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While the beloved big block engines first produced by Chevrolet are revered around the world, there’s still plenty of surprising facts to learn about them.

Over the years, the Chevy big block engine has gone by many names – the Rat, the Porcupine, and if you go back far enough, the semi-hemi. In a nutshell, big block engines generally deliver increased power at the expense of fuel economy, stiffer front springs, larger wheels and tyres, and engine bay space. 

While they also require bigger brakes and allow for less room for cooling systems and accessory drives, they’ve still been favoured by revheads around the world as the go-to V8 engine – and for good reason. While many of Chevrolet’s competitors have tried to mimic the success of the big block engine, none have thus far managed to match it. However, the road to success isn’t always an easy one, so what are some of the lesser known facts about the famed big block engine?

Things You May Not Know About The Big Block Engine 

The Chevrolet brand we all know and love once wasn’t quite as revered, and was actually the cheapest of all of the General Motors subsidiaries. Although Chevrolet once came last behind Pontiac, Oldsmobile, Buick and of course, Cadillac, many of those former powerhouse brands have since been retired thanks to unsustainable production methods and sales figures. 

Ironically, it’s Chevrolet that still stands, and innovative offerings to the American marketplace such as the big block engine have certainly helped to cement the brand’s longevity. When it comes to big block engines, there are quite a few variants across multiple manufacturers. However, a big block engine is often synonymous with the Chevrolet brand despite competitors such as Ford, Mopar and Chrysler producing their own offerings. 

They’re A Sixties Icon – The Mark IV big block Chevy came to life in 1965, and was produced until 1990. In that time, it was manufactured in a variety of displacements and capabilities, while powering some of the most iconic muscle cars of the era. In fact, it could be said that the big block Chevy helped define the genre, and is a staple inclusion for many cars of the sixties.

They’re Not Made To Race – The larger bores, longer strokes, bigger valves and ports of a big block engine can lead to truly astounding power production, and produce more consistent torque to overcome their weight. However, acceleration is where the big block engine comes unstuck, which is why racers usually opt for the more compact small block engine. 

They’re Over 60 Years Old – The origins of big block engines can be traced back to 1958, when Chevrolet introduced the Mark I and W series big block engines to the American marketplace. Their entry onto the market gave heavier vehicles the torque they needed, and quickly captured the hearts of muscle car lovers and hot rodding enthusiasts alike.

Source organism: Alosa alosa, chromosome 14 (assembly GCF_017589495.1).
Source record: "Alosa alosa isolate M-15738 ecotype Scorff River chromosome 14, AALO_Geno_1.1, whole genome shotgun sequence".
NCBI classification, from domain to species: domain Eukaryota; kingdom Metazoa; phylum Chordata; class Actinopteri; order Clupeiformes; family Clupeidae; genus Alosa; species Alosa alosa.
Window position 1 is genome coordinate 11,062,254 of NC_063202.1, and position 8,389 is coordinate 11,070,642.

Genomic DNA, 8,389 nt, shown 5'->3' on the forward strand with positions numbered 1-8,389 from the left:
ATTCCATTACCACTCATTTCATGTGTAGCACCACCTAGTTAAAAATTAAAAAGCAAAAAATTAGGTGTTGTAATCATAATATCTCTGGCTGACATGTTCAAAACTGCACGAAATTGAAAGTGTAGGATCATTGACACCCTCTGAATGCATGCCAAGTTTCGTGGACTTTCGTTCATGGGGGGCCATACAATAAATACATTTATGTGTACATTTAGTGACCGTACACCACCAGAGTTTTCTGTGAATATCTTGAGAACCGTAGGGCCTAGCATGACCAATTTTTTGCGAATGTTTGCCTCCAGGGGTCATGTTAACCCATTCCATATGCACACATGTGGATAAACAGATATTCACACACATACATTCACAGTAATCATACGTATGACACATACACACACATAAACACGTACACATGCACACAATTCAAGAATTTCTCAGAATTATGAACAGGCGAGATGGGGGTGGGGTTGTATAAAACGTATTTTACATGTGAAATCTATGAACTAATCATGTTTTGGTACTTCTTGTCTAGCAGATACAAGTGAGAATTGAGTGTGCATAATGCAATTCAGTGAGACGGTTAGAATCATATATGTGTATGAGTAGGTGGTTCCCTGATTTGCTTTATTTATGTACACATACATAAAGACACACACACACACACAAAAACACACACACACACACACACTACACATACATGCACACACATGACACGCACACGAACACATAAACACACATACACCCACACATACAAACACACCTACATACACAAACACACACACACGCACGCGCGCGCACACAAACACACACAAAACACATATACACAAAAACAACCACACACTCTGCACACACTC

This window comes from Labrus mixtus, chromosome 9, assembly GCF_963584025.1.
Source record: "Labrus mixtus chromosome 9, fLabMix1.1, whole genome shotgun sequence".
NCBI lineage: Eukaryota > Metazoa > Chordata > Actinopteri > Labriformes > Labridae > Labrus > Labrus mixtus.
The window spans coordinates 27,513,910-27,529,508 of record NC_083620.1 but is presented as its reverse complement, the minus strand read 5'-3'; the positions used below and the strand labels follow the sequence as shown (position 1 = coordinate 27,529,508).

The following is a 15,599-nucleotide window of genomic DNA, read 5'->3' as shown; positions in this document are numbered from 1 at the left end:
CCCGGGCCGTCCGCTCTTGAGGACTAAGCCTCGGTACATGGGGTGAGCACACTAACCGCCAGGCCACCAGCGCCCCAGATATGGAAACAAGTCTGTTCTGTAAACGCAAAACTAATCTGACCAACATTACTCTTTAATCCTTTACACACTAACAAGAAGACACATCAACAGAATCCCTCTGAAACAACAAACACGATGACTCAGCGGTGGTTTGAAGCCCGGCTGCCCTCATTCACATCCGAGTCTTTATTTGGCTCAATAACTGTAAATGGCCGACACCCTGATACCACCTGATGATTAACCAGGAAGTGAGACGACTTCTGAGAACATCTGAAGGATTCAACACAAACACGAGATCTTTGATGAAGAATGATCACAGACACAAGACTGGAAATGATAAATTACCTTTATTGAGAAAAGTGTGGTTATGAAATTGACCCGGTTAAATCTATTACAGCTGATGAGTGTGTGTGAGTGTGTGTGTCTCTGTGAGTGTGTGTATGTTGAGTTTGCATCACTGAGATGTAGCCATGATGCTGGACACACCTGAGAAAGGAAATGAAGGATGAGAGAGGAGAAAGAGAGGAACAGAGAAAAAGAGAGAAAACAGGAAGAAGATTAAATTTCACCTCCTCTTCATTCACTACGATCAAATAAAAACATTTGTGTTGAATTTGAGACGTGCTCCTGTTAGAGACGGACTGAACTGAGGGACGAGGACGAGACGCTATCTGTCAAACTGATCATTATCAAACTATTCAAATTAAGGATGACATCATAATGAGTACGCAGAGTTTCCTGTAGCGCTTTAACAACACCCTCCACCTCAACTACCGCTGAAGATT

Ultimately, auto enthusiasts should choose a big block engine based on the individual weight of the vehicle in question, what kind of performance they desire and of course, the overall cost. When comparing them to the smaller block engines more commonly installed in cars today, one isn’t necessarily better than the other – it’s a simple matter of choosing the right engine for the job.

Your Guide To Everything Classic Cars 

Finding a fellow vintage auto enthusiast can feel a bit like finding a needle in a haystack, but rest assured that Classic’s Garage understands the thrill more than most. Having spent forty years collecting anything and everything from matchbox cars to hub caps, he’s successfully followed his passion to source, collect and stock beautiful and low mileage classic automobiles from around the world. With extensive experience in the automotive industry, it was only a matter of time before Wayne expanded on his love of vintage, iconic vehicles to share his knowledge and passion with the public.

Although his passion is for automobiles built before 1978, with a particular love for Buicks, Cadillacs, Lincolns, Oldsmobiles and even Fords, Wayne is just as passionate about the stories of the owners. Just like the cars, he has found that his fellow classic car enthusiasts all have wildly different attractions and logic behind their passion or hobby, and this often translates into how the car is presented. If it’s even remotely different, rare or just plain unusual, Wayne will overcome the relevant logistical and geographical challenges of bringing the cars to his showroom in Australia. 

Classic’s Garage is a showroom conveniently located at Seventeen Mile Rocks, that specialises in the restoration and sales of vintage automobiles. If you’re on the hunt for Brisbane classic cars – quite simply, Wayne is your man. If you would like to arrange a viewing or inspect any other of our classic vehicles, please get in touch with us today.